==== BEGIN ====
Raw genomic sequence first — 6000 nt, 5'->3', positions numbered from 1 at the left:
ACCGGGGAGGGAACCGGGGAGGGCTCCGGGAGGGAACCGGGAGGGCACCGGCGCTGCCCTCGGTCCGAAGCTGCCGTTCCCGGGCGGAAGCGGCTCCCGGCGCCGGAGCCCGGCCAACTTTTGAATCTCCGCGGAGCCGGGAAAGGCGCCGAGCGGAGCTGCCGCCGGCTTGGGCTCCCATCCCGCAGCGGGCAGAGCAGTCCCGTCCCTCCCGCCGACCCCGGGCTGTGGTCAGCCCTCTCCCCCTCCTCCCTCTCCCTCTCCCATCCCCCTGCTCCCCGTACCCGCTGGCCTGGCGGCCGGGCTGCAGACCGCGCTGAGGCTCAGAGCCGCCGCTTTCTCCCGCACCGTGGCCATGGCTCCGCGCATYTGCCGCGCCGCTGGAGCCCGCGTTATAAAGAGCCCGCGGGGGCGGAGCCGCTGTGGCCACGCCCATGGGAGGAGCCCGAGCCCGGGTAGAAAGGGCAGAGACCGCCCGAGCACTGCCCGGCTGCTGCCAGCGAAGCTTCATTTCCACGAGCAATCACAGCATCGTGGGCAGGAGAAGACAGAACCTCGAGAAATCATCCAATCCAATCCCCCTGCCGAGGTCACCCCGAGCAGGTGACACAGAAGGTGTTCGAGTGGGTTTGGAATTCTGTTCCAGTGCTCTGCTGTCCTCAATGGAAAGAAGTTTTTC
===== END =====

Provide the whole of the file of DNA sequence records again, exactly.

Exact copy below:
Raw genomic sequence first — 6000 nt, 5'->3', positions numbered from 1 at the left:
ACCGGGGAGGGAACCGGGGAGGGCTCCGGGAGGGAACCGGGAGGGCACCGGCGCTGCCCTCGGTCCGAAGCTGCCGTTCCCGGGCGGAAGCGGCTCCCGGCGCCGGAGCCCGGCCAACTTTTGAATCTCCGCGGAGCCGGGAAAGGCGCCGAGCGGAGCTGCCGCCGGCTTGGGCTCCCATCCCGCAGCGGGCAGAGCAGTCCCGTCCCTCCCGCCGACCCCGGGCTGTGGTCAGCCCTCTCCCCCTCCTCCCTCTCCCTCTCCCATCCCCCTGCTCCCCGTACCCGCTGGCCTGGCGGCCGGGCTGCAGACCGCGCTGAGGCTCAGAGCCGCCGCTTTCTCCCGCACCGTGGCCATGGCTCCGCGCATYTGCCGCGCCGCTGGAGCCCGCGTTATAAAGAGCCCGCGGGGGCGGAGCCGCTGTGGCCACGCCCATGGGAGGAGCCCGAGCCCGGGTAGAAAGGGCAGAGACCGCCCGAGCACTGCCCGGCTGCTGCCAGCGAAGCTTCATTTCCACGAGCAATCACAGCATCGTGGGCAGGAGAAGACAGAACCTCGAGAAATCATCCAATCCAATCCCCCTGCCGAGGTCACCCCGAGCAGGTGACACAGAAGGTGTTCGAGTGGGTTTGGAATTCTGTTCCAGTGCTCTGCTGTCCTCAATGGAAAGAAGTTTTTC